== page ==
# Confusion Regarding the Definition of a Markov Chain

Wikpedia defines a discrete-time Markov chain as a sequnce of random variables $X_1, X_2, X_3, \ldots$ with the property that $$P(X_{n+1}=x| X_1=x_1, X_2=x_2, \ldots, X_n=x_n) = P(X_{n+1}=x_{n+1}| X_n=x_n)$$

if both conditional probabilities are well-defined. Here all the random variables $X_i$ take values in a countable set $S$.

I do not understand what is the meaning of the above definition. A random variable has its domain as a probability space. The definition makes no mention of any probability space. I checked K. L. Chung's Elementary Probability Theory, and there also the definition is stated in the same manner, wihtout any reference to a probability space.

• The probability space is there, just not mentioned. What do you think $P(X_n = x_n)$ means, for example? – mathworker21 Feb 25 '18 at 6:50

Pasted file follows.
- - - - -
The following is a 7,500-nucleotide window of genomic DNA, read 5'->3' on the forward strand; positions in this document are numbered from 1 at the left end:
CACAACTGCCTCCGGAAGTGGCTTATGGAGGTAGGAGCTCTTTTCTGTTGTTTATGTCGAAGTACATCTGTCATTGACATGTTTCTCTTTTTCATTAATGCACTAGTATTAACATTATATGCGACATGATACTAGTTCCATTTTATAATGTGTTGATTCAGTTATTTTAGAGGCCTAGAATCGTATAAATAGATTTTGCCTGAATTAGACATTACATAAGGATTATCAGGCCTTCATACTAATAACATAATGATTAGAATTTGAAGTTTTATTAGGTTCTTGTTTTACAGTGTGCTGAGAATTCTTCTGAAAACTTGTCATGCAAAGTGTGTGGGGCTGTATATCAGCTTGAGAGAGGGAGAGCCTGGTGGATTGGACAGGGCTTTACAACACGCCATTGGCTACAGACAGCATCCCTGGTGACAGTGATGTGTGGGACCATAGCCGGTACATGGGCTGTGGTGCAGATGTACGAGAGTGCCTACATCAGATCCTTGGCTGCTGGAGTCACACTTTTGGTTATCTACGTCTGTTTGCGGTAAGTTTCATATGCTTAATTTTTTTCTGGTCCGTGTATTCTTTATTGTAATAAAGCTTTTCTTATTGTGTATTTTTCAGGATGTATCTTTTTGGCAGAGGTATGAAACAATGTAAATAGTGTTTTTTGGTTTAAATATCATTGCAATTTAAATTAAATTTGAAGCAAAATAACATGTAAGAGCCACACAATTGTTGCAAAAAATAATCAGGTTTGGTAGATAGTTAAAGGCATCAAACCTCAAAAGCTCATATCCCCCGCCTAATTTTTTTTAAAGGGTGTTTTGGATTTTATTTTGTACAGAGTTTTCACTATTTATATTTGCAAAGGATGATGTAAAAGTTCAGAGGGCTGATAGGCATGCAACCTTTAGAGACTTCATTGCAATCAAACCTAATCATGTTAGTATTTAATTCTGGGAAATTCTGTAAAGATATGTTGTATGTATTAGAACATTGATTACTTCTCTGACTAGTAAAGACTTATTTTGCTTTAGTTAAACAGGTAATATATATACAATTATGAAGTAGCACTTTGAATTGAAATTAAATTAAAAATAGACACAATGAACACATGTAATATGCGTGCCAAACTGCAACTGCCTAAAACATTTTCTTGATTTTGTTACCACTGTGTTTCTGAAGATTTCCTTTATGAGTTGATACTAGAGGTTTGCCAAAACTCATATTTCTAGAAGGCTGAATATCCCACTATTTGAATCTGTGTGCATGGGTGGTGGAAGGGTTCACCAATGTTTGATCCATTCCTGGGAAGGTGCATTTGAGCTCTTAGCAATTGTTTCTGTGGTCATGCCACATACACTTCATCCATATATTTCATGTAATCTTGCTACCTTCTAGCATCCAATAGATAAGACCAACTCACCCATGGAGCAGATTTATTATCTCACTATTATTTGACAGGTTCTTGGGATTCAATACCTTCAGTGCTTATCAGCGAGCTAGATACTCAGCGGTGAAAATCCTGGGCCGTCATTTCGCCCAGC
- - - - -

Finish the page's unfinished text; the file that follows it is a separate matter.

For instance, how many problems have you done with a premise like "let $X$ and $Y$ be independent standard normal random variables"? There's a probability space lurking behind here, no doubt, but it would be a waste of time to define it. We know that it's possible to build probability spaces on which a pair of random normals can be defined (for instance the probability space defined by the joint law of the random variables works... but we're by no means committed to it if we want to later consider a third RV $Z$).